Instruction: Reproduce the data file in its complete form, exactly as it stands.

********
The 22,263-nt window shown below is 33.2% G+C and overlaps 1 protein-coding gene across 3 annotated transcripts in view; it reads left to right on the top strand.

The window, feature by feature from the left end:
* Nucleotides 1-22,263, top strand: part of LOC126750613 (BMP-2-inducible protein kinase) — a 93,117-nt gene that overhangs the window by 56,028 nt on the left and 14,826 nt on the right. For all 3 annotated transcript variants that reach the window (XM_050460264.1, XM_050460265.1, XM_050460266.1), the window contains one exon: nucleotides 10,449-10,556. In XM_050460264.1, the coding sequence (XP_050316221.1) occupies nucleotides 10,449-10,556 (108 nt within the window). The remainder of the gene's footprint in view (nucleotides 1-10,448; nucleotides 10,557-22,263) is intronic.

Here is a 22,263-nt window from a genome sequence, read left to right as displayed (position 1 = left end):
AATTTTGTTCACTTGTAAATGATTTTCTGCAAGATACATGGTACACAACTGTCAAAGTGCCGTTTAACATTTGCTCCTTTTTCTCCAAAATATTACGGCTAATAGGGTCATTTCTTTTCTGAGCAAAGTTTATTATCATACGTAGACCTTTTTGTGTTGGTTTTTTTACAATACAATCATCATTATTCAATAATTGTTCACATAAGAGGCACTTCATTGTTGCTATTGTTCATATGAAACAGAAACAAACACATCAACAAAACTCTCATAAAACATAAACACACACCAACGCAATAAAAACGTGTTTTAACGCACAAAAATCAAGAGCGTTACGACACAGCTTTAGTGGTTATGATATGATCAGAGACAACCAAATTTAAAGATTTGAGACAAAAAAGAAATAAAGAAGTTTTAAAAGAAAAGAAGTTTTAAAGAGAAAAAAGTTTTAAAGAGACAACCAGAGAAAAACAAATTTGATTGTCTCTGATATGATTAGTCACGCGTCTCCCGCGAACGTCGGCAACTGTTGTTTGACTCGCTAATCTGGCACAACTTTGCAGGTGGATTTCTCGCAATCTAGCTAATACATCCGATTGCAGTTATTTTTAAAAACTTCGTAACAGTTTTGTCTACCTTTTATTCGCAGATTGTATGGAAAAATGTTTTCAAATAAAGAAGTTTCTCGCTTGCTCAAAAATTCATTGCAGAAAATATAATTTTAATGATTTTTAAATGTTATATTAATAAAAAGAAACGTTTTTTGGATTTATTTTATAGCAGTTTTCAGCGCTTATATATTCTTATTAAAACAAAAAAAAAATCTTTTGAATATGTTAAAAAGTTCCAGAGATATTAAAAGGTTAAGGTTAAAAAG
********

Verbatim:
The 22,263-nt window shown below is 33.2% G+C and overlaps 1 protein-coding gene across 3 annotated transcripts in view; it reads left to right on the top strand.

The window, feature by feature from the left end:
* Nucleotides 1-22,263, top strand: part of LOC126750613 (BMP-2-inducible protein kinase) — a 93,117-nt gene that overhangs the window by 56,028 nt on the left and 14,826 nt on the right. For all 3 annotated transcript variants that reach the window (XM_050460264.1, XM_050460265.1, XM_050460266.1), the window contains one exon: nucleotides 10,449-10,556. In XM_050460264.1, the coding sequence (XP_050316221.1) occupies nucleotides 10,449-10,556 (108 nt within the window). The remainder of the gene's footprint in view (nucleotides 1-10,448; nucleotides 10,557-22,263) is intronic.

Here is a 22,263-nt window from a genome sequence, read left to right as displayed (position 1 = left end):
AATTTTGTTCACTTGTAAATGATTTTCTGCAAGATACATGGTACACAACTGTCAAAGTGCCGTTTAACATTTGCTCCTTTTTCTCCAAAATATTACGGCTAATAGGGTCATTTCTTTTCTGAGCAAAGTTTATTATCATACGTAGACCTTTTTGTGTTGGTTTTTTTACAATACAATCATCATTATTCAATAATTGTTCACATAAGAGGCACTTCATTGTTGCTATTGTTCATATGAAACAGAAACAAACACATCAACAAAACTCTCATAAAACATAAACACACACCAACGCAATAAAAACGTGTTTTAACGCACAAAAATCAAGAGCGTTACGACACAGCTTTAGTGGTTATGATATGATCAGAGACAACCAAATTTAAAGATTTGAGACAAAAAAGAAATAAAGAAGTTTTAAAAGAAAAGAAGTTTTAAAGAGAAAAAAGTTTTAAAGAGACAACCAGAGAAAAACAAATTTGATTGTCTCTGATATGATTAGTCACGCGTCTCCCGCGAACGTCGGCAACTGTTGTTTGACTCGCTAATCTGGCACAACTTTGCAGGTGGATTTCTCGCAATCTAGCTAATACATCCGATTGCAGTTATTTTTAAAAACTTCGTAACAGTTTTGTCTACCTTTTATTCGCAGATTGTATGGAAAAATGTTTTCAAATAAAGAAGTTTCTCGCTTGCTCAAAAATTCATTGCAGAAAATATAATTTTAATGATTTTTAAATGTTATATTAATAAAAAGAAACGTTTTTTGGATTTATTTTATAGCAGTTTTCAGCGCTTATATATTCTTATTAAAACAAAAAAAAAATCTTTTGAATATGTTAAAAAGTTCCAGAGATATTAAAAGGTTAAGGTTAAAAAG